Furry Writers' Guild Forum

The Challenge of Beginings

I’ve been writing my personal project, Timorous, for some time now, I’ve probably written about 10-20k words on it…but they’re all different variations on the opening of the story. Usually I dive through beginnings with ease, but this one’s giving me trouble. I think I’ve bought into that ‘First line is most important’ line of thinking, and that the rest of the work will be sub par if I don’t nail it perfectly before building the rest up. Thing is, I’m quite a prolific writer in general, and could probably knock out the project in its totality in a month or two if I could just knock out this beginning.

Any other writers struggling to begin? To start, this video from Zefrank helps me:

What about you? Any advice? War stories? Do share.

While I think the beginning’s important, it’s also important to remember that you can go back in a second (or third or…) draft and change things. I’d actually suggest that in most cases, you (the general “you,” that is) haven’t gotten the first scene right, let alone the first sentence, right out of the gate; it’s pretty common to be told by your first readers that you’re starting the story too early or, occasionally, too late. I had both of those during the writing of my big novel project–the very first reader of the unfinished first draft thought that it needed to start earlier to show the protagonist’s normal world before it went pear-shaped, and one of the first readers after I finished the second draft thought the first chapter was boring and needed to be cut entirely.

Basically, I wouldn’t worry about nailing it perfectly yet. I’d write with the assumption that you probably haven’t yet. :slight_smile: After you get it finished and get some feedback, and get it through another draft, then you’re at the right point to spend days agonizing over the Most Important First Line. (Which I did; I split the difference between those two first readers, keeping the first chapter but trying to make the opening scene more dynamic, but wanted a first line that would grab you enough to push you through the first scene.)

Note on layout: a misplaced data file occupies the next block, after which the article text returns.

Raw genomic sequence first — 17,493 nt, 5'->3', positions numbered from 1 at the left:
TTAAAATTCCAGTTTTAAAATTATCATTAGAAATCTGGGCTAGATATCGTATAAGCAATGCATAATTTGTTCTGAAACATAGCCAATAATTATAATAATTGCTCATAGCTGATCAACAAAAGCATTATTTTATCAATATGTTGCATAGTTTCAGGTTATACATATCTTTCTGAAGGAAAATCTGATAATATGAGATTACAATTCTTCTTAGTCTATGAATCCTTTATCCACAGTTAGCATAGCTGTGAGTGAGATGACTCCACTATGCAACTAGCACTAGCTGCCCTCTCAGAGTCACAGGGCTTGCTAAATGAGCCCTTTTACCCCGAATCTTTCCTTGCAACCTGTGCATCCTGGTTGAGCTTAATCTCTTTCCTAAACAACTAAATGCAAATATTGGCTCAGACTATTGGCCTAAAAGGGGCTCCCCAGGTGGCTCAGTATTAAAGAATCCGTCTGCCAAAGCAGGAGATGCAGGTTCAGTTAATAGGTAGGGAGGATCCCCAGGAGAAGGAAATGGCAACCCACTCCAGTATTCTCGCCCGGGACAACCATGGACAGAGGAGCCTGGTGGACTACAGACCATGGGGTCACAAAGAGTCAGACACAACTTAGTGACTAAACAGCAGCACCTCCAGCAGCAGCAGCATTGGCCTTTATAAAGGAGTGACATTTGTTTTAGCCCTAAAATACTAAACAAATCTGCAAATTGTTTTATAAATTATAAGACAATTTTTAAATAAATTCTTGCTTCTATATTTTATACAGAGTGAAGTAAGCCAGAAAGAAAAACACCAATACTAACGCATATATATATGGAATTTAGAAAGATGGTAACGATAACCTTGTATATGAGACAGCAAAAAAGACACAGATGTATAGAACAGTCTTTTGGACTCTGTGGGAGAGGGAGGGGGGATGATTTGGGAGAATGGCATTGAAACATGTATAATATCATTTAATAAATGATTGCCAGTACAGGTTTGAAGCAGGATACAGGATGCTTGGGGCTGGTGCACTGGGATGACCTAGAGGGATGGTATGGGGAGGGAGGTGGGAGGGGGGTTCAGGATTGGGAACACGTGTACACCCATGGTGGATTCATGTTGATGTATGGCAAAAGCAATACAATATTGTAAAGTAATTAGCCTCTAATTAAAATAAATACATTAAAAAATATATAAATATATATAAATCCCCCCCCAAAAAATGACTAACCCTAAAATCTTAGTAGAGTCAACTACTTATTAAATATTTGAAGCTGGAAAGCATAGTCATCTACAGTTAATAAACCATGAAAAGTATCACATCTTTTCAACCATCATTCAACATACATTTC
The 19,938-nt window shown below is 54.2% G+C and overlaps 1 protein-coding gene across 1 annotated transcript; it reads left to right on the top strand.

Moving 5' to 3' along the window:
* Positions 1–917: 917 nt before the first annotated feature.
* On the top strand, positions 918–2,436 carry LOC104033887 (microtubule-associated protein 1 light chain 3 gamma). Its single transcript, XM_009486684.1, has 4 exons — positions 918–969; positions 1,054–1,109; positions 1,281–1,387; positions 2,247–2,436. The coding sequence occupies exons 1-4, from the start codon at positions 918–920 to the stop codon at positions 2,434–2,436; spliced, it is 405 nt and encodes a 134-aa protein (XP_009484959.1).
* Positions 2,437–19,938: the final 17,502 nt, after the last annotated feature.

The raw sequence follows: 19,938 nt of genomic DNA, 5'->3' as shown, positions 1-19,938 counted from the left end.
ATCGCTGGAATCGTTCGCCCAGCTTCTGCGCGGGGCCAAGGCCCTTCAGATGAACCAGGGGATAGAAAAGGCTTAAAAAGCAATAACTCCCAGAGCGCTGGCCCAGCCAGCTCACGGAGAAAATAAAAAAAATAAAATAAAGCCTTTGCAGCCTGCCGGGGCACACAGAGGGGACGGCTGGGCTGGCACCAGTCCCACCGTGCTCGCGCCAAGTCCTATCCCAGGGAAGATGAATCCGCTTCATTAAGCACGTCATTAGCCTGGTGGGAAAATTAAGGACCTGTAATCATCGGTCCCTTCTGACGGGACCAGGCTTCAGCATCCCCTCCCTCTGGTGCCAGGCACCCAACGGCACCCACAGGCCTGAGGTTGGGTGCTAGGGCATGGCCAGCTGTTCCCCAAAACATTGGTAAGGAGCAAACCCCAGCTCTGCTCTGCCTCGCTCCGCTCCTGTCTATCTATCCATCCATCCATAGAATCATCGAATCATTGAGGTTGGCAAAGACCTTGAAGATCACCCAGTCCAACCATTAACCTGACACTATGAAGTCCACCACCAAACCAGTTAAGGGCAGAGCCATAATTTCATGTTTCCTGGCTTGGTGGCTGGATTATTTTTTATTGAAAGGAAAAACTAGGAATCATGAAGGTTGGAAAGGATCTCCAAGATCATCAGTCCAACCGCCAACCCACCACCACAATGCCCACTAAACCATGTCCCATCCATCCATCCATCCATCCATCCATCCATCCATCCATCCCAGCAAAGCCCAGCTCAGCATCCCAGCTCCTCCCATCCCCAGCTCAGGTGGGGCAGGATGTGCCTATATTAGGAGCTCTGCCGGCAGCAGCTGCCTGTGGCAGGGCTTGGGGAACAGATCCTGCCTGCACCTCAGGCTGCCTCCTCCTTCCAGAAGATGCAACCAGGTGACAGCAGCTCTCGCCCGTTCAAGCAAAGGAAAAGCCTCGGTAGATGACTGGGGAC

What Chipotle said.

However if you are looking for tips on where a story should begin I can offer a few:

  1. SOMETHING interesting should be going on right from the start. In a practical sense you need to catch the reader’s imagination in the first paragraph. This doesn’t mean that the scene has to be an action scene, however. You can present a mystery, or introduce tension, or have there be a problem that is shown right up front. How you catch the reader’s interest isn’t super important, but keep in mind that when you do you are making a promise to them. If you pose a mystery, for example, you are promising that it will be answered. If there is a problem, you are going to show the solution (or, that it can’t be solved perhaps).

  2. Very often you will find that the best stories actually begin BEFORE the book starts. This is to say, the events that ultimately kicked off the story take place before page 1 of the book. They may not even appear in the book at all, or they may be shown in a flash back or by relating the events from one character to another. The simple truth is that what started the story isn’t all that important to a book provided that it at least sounds reasonable. What IS important is what got your main character(s) involved in the story, and that is about where you should be starting. This doesn’t mean you have to have them immediately answer the call to adventure, but rather once things are in motion that will force them to make the choice of if they will participate in the story.

  3. If there is one part of your story that is worth rewriting, it is the first 10 pages, perhaps even the first entire chapter. I suggest doing it several times. Try starting it in different ways, at different times, and so forth. Show them to people you think have good judgement and see which ones they like best. Compare them to books you like and see where those stories begin in relation to yours.

  4. Be VERY wary of prologues. I would say that it is safest to avoid them completely for most stories. The trap of prologues is that they tempt you to talk about stuff that happens before chapter one, and in general that is a mistake IMO. Your story should not rely on the reader knowing “what came before” unless it is in a series of books, and even then reminders and backstory can be woven in throughout the rest of the book. Instead, a prologue should be used to set theme and tone. For a masterful example of this look at The Name of the Wind.

When in doubt, I begin with a quotation mark. It’s always served me well.

Beginnings are my bane. I see them so clearly, and entertainingly, in my mind. I’ve submitted stories to some very good markets, and uniformly when the story is good but rejected, it’s because I have a slow beginning. (I know this because the editor(s) have told me so.)

What I’ve learned is to adopt a cinematic/video editing technique: cut on the action. in cinema that means one event follows another, in editing sequence. So someone throws a punch and the next cut is the person getting punched flying backwards. What it means, to me, in writing, is you start the story with something happening and continuing to happen. The story starts with action and hurtles forward, and you fold the exposition in as you go along. The action – not fights, per se, but events – is most important, and you only add enough exposition to make sure the reader is not lost.